- Published: New York : Arthur A. Levine Books, 2000.
- Year Published: 2000
- Edition: 1st American ed.
- Description: xi, 734 p. : ill. ; 24 cm.
- Language: English
- Format: Book
- Lexile: 880
- Hogwarts School of Witchcraft and Wizardry (Imaginary place)
- Potter, Harry (Fictitious character)
- Granger, Hermione (Fictitious character)
- Weasley, Ron (Fictitious character)
- Wizards -- Fiction.
- Magic -- Fiction.
- England -- Fiction.
- Fantasy fiction.
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Harry Potter and the goblet of fire
There are currently 6 available
Where To Find It
Call number: Y Fiction / Rowling, J. K.
Available Copies: Downtown Youth, Malletts Youth
Sequel to: Harry Potter and the prisoner of Azkaban.
Fourteen-year-old Harry Potter joins the Weasleys at the Quidditch World Cup, then enters his fourth year at Hogwarts Academy where he is mysteriously entered in an unusual contest that challenges his wizarding skills, friendships and character, amid signs that an old enemy is growing stronger.
Reviews & Summaries
The Triwizard Tournament is really interesting factor that helps make this book what it is.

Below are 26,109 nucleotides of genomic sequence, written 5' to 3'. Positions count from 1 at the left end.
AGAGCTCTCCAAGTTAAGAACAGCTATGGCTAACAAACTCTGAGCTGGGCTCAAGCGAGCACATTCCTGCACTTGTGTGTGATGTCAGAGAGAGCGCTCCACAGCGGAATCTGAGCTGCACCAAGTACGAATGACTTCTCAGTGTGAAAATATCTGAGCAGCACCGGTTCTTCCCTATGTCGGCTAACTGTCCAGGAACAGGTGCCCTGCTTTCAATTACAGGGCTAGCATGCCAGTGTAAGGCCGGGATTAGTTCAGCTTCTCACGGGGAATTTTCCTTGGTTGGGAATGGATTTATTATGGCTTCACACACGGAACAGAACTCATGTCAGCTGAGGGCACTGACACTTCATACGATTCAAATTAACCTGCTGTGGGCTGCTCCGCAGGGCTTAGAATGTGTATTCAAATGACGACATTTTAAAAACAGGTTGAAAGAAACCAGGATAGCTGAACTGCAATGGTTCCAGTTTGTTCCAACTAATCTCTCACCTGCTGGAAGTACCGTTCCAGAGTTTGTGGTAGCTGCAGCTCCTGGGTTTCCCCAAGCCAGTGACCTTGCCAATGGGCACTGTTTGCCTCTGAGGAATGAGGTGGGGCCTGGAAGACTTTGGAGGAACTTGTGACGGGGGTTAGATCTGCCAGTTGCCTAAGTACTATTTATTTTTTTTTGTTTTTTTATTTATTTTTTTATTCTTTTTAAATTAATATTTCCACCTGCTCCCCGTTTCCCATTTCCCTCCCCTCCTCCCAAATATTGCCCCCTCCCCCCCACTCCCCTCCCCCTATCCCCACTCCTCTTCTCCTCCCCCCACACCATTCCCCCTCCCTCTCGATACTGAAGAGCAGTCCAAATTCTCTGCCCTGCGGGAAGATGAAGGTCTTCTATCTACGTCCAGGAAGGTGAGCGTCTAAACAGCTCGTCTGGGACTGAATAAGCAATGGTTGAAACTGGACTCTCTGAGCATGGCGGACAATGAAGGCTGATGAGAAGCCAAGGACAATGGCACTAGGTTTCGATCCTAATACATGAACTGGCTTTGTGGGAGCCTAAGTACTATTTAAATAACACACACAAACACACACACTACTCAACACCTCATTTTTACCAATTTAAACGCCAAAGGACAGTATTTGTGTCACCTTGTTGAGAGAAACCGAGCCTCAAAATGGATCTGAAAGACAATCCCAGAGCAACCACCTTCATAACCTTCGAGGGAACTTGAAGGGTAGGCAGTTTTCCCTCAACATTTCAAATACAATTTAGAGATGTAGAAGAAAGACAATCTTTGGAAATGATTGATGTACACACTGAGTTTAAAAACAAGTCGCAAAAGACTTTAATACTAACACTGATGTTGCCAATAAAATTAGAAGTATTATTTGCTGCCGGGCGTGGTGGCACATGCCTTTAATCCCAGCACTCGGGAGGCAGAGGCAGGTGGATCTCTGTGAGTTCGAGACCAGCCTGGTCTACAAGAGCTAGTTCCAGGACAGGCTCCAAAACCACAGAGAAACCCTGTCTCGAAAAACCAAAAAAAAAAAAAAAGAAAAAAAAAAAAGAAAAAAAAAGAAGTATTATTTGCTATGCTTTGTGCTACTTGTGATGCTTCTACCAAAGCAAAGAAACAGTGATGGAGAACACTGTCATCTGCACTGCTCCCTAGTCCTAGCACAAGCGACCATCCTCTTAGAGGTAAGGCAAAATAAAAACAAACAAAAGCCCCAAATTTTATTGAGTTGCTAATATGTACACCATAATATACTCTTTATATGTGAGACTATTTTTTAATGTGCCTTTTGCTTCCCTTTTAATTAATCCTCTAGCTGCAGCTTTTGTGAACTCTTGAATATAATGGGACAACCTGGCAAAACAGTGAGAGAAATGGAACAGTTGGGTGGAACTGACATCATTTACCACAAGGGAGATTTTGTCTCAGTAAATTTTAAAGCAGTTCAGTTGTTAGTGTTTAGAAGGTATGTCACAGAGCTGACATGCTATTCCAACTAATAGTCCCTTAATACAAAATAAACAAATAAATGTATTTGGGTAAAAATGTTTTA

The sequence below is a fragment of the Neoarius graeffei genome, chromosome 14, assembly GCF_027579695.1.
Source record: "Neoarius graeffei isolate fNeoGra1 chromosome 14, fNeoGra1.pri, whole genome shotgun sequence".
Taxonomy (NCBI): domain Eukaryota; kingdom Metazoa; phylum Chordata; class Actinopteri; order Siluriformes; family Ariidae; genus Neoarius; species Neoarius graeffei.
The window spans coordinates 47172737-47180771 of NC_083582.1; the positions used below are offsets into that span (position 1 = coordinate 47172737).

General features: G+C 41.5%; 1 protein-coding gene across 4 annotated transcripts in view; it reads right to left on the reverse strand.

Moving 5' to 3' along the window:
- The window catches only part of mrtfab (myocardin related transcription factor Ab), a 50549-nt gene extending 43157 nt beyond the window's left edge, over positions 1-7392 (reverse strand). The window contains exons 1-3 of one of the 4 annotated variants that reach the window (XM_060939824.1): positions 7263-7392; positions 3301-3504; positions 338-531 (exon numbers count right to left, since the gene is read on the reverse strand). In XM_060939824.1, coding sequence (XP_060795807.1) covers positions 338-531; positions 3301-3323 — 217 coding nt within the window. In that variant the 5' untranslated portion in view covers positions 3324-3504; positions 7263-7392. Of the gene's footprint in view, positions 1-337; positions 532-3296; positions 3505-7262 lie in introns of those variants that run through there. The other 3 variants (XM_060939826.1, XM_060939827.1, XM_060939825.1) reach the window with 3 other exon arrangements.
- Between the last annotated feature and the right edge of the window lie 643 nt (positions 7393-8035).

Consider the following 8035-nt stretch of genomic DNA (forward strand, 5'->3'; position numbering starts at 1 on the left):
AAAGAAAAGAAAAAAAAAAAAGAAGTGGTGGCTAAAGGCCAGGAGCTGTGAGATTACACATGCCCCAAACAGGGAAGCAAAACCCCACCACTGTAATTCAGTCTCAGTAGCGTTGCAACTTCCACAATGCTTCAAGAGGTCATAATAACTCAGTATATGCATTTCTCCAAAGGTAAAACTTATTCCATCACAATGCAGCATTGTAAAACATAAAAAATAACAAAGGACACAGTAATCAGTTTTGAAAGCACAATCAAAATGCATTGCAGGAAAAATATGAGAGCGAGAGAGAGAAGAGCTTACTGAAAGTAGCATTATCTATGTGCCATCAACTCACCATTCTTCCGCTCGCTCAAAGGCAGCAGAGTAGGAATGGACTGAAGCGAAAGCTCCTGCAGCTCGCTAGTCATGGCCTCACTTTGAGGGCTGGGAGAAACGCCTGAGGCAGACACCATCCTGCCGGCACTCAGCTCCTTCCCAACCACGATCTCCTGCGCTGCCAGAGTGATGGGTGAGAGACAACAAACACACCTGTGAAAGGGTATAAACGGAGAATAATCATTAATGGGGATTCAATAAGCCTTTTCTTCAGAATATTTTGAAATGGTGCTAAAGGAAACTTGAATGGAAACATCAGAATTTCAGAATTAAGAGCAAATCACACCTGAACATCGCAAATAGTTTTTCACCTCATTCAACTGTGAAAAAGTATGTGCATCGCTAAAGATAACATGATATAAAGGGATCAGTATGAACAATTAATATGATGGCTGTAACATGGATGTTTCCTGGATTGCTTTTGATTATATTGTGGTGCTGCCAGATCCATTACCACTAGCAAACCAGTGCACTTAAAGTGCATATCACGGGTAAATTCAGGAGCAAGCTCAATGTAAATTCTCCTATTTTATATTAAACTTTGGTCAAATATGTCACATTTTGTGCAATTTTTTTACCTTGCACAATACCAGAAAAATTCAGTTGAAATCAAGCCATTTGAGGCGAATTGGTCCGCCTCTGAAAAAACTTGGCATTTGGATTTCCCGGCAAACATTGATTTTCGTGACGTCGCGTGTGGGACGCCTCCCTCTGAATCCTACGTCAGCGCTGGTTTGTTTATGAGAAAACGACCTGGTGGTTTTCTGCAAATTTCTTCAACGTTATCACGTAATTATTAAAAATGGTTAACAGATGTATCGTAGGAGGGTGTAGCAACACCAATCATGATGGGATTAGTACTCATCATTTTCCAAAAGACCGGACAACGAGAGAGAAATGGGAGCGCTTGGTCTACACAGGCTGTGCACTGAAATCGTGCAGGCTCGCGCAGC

Overall, its amazing and captivating.
I thought the majority of this book was actually much less frightening than the previous installment (which was filled with dementors throughout). There was certainly tension as Harry was unwittingly thrust into the Tri-Wizard Tournament and had to face a dragon, an underwater rescue of a friend, and a maze filled with tricks and traps. But those were "normal" kinds of tension. I think the majority wouldn't be that bad to read.
Until, of course, the end, when a friend and classmate is killed (what?!? a kid actually killed in a kid's book?), Voldemort reappears, and Harry is tied and cut against his will. Then there's an actual "duel to the death" and when Harry manages to escape, an apparent betrayal by a teacher he trusted.
There's a lot of deep stuff for a kid at the end of this book. I, of course, love it.
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